Depression is characterized by distinct profiles of disturbance in ways autobiographical memories are represented, recalled, and maintained. We review four core domains of difficulty: systematic biases in favor of negative material; impoverished access and responses to positive memories; reduced access to the specific details of the personal past; and dysfunctional processes of rumination and avoidance around personal autobiographical material. These difficulties drive the onset and maintenance of depression; consequently, interventions targeted at these maladaptive processes have clinical potential. Memory therapeutics is the development of novel clinical techniques, translated from basic research, that target memory difficulties in those with emotional disorders. We discuss prototypical examples from this clinical domain including MEmory Specificity Training, positive memory elaboration, memory rescripting, and the method-of-loci (MoL).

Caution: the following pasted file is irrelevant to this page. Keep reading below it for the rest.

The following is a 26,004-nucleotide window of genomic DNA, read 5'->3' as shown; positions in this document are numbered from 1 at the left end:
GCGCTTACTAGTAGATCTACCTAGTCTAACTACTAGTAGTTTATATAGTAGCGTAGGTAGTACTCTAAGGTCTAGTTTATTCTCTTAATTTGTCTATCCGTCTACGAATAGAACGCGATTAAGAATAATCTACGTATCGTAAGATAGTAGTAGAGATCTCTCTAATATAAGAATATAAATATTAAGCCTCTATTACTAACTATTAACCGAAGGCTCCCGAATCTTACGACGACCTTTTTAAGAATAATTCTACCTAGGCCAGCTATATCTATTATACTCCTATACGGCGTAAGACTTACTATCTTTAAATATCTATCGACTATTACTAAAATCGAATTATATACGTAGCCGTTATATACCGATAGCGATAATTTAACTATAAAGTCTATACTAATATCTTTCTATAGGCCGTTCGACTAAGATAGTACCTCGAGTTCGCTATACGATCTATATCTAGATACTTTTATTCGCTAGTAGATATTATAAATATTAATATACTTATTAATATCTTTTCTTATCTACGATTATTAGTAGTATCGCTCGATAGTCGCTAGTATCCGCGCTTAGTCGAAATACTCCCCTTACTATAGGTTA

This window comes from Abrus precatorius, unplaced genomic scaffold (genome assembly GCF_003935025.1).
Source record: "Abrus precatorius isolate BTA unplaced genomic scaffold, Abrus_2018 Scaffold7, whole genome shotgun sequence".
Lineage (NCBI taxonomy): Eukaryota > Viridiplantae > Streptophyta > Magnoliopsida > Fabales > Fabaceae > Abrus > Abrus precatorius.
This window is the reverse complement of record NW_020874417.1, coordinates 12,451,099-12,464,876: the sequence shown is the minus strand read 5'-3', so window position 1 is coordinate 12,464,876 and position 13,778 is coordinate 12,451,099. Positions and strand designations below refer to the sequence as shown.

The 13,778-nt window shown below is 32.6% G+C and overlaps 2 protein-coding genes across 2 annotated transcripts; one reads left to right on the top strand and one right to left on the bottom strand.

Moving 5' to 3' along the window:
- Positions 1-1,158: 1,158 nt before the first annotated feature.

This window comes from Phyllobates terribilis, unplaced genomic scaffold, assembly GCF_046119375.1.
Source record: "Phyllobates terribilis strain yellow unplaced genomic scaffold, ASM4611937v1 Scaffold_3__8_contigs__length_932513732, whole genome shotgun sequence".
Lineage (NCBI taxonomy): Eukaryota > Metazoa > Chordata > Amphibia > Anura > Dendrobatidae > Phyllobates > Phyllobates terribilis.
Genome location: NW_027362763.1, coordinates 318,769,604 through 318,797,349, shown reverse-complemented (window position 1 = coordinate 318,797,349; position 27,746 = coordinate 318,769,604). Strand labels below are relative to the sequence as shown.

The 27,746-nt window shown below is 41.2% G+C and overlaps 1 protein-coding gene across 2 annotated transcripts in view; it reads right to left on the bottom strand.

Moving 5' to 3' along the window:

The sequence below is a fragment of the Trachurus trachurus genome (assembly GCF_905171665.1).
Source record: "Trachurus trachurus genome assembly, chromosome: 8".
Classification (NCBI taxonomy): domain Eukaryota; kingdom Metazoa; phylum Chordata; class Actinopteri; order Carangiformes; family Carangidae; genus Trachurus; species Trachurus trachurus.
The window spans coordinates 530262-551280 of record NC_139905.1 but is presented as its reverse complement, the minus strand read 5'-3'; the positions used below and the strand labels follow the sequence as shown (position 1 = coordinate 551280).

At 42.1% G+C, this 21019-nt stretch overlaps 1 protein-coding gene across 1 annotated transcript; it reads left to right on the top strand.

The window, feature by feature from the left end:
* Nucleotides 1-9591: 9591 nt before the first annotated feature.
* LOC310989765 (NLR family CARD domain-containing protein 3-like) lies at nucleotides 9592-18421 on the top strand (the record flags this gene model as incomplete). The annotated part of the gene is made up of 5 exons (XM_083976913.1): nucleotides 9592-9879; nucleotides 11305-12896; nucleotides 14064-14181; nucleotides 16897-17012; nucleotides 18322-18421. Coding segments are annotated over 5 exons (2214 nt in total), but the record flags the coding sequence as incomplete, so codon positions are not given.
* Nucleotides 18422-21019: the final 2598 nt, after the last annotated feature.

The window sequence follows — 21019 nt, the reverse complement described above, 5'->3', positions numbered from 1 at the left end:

Keywords: autobiographical memory; depression; method-of-loci; overgeneral memory bias; suppression.
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